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Dufferin Bridge


Town site photo

St. John's Anglican Cemetery

©Copyright: Susan Foster

The Old Nipissing Road was another of the failed colonization routes opened by the government in the mid 19th century. Now known as The Ghost Town Trail, this early pioneer route tells a sad story of failed farms, disease, staggering rates of child mortality and mind numbing hardships. Dufferin Bridge was one of the early casualties.

The opening of the Nipissing Road attracted numerous settlers to the rugged bush of Parry Sound District. In 1879 John Clarke along with partner Joseph Irwin decided to take advantage of the traffic and build a grand hotel along the road. His stopping place would later be matched by another built by Richard Irwin, a relative of Joseph.

As the farms were cleared a small village that included two grocery stores, two general stores, Methodist and Anglican churches and Richard Irwin's hotel, sprang to life. Irwin expanded into the lumber business by building a sawmill on the local stream. More buildings were added, one of which was the attractive post office, opened in 1882. Hugh McCans operated the blacksmith shop. Early records show the majority of residents were immigrants from the British Isles.

As the railway pushed northwards towards North Bay, it followed a different trajectory, upsetting the fragile traffic that ran on north-south axis along the Nipissing Road. Rail travellers now found it easier to bypass the southern Nipissing Road settlements and disembark at more northern locations such as South River, Sundridge and Burk's Falls where the land east and west of the rail line was better for farming. Settlements like Dufferin Bridge were hit hard by these changes.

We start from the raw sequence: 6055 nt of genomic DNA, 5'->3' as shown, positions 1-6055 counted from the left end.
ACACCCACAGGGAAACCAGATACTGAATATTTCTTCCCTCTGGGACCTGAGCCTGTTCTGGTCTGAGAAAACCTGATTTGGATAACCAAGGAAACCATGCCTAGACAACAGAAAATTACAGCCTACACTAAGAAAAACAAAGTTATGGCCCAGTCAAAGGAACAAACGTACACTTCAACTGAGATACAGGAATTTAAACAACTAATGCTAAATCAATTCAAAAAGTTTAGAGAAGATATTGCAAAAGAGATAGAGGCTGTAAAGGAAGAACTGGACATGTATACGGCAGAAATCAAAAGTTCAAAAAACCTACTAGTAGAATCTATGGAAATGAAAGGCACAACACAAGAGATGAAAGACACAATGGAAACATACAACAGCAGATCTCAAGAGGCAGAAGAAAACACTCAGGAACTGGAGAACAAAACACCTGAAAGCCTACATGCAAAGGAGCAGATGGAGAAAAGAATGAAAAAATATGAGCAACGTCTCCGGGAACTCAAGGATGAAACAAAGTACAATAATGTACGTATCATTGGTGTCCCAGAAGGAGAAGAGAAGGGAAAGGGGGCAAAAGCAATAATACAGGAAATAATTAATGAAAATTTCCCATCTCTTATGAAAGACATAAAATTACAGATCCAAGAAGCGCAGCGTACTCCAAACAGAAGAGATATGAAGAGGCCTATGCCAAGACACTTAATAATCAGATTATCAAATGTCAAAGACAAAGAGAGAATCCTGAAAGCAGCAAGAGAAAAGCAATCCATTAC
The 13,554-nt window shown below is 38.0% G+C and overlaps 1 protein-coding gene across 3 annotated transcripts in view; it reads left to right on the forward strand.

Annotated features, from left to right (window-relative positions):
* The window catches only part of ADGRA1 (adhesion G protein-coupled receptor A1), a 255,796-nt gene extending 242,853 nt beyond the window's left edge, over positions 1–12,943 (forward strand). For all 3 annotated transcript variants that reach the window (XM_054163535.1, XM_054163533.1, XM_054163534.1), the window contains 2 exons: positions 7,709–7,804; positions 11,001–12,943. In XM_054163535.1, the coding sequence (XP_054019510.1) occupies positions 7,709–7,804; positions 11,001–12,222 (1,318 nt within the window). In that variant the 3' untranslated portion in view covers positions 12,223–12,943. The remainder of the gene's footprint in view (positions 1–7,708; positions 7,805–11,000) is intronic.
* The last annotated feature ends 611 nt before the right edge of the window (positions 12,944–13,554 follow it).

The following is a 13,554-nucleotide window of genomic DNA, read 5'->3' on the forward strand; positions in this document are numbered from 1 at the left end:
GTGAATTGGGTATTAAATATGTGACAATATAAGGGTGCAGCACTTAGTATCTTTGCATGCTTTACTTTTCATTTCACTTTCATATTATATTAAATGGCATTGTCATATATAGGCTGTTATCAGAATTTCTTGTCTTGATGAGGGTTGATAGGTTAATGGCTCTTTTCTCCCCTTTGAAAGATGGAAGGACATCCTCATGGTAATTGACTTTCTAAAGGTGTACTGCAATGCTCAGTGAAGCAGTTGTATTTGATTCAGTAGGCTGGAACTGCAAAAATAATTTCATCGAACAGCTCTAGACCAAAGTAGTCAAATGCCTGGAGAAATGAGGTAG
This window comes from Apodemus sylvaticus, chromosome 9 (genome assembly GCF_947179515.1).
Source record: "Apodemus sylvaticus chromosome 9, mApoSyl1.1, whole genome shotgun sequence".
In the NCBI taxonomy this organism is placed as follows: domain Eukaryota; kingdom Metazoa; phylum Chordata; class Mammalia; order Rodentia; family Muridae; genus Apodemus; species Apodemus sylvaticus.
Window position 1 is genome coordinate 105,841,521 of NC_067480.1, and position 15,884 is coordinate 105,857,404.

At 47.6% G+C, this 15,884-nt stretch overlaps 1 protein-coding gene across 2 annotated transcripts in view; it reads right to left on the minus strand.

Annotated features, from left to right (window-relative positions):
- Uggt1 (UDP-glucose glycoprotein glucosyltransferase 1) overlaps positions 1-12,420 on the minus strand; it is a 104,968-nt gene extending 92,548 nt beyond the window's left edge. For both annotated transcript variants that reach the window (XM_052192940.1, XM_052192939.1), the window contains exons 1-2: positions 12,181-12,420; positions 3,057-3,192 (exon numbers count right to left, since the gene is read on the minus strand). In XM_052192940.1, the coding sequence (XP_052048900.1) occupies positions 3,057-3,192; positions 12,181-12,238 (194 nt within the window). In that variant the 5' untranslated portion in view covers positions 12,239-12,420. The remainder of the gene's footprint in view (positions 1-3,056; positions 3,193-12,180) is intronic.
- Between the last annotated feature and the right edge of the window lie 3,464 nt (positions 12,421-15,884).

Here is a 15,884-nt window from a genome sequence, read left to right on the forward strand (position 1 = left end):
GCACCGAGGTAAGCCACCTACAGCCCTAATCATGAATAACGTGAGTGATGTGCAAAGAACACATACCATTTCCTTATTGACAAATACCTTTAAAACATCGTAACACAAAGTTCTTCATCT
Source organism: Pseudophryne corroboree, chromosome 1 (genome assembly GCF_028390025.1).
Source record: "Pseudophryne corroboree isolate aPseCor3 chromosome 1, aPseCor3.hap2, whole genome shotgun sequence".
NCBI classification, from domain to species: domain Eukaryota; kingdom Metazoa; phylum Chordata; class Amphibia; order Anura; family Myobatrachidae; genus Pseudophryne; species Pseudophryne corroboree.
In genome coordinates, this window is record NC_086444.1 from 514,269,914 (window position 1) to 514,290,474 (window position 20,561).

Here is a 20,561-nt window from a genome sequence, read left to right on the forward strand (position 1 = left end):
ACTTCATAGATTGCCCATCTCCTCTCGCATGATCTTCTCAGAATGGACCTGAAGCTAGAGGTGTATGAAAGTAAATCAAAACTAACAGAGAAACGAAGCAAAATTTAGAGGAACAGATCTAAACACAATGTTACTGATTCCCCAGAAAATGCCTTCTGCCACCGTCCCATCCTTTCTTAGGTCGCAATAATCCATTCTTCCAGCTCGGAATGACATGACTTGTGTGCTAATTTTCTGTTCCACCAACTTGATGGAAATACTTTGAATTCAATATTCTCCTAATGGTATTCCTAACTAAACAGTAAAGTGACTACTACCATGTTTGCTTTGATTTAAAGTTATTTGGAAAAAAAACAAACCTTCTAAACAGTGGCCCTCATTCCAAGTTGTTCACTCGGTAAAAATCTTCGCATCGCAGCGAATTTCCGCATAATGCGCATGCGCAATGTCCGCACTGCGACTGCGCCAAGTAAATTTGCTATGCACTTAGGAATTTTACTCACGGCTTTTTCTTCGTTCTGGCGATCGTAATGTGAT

Roughly two thirds of the area's residents were farmers trying to eke out a meagre living from the thin rocky soil. By the early 20th century a population of only 65 remained; a far cry from the 130 or so who lived there during Dufferin Bridge's early days. A diphtheria outbreak in early 1902 claimed a number of lives. Many others departed west to farm the rich lands on the Canadian prairies. The general store, grocery store, Irwin's hotel and post office precariously held on for a few years. The post office finally closed in 1905. Over the next two decades the population slowly trickled to nothing.

All that remains of Dufferin Bridge today are two cemeteries, St John's Anglican and the Dufferin Methodist. The tombstones tell a particularly heartbreaking tale of the Ashton and Morden families who, between them, lost 10 children between the ages of 1 and 10, during the 1902 diphtheria outbreak. Only one of the Morden children, Mary Lucinda, survived the epidemic. Ironically Lucinda lived to the ripe old age of 102. Another daughter, Cecelia, was born in 1906. Apart from the cemeteries, there is little other evidence that Dufferin Bridge ever existed.

Many thanks to Bruce Parkes for sharing the information on his great-grandparents, James Morden and Jayne Adams and his grandmother, Cecelia Morden.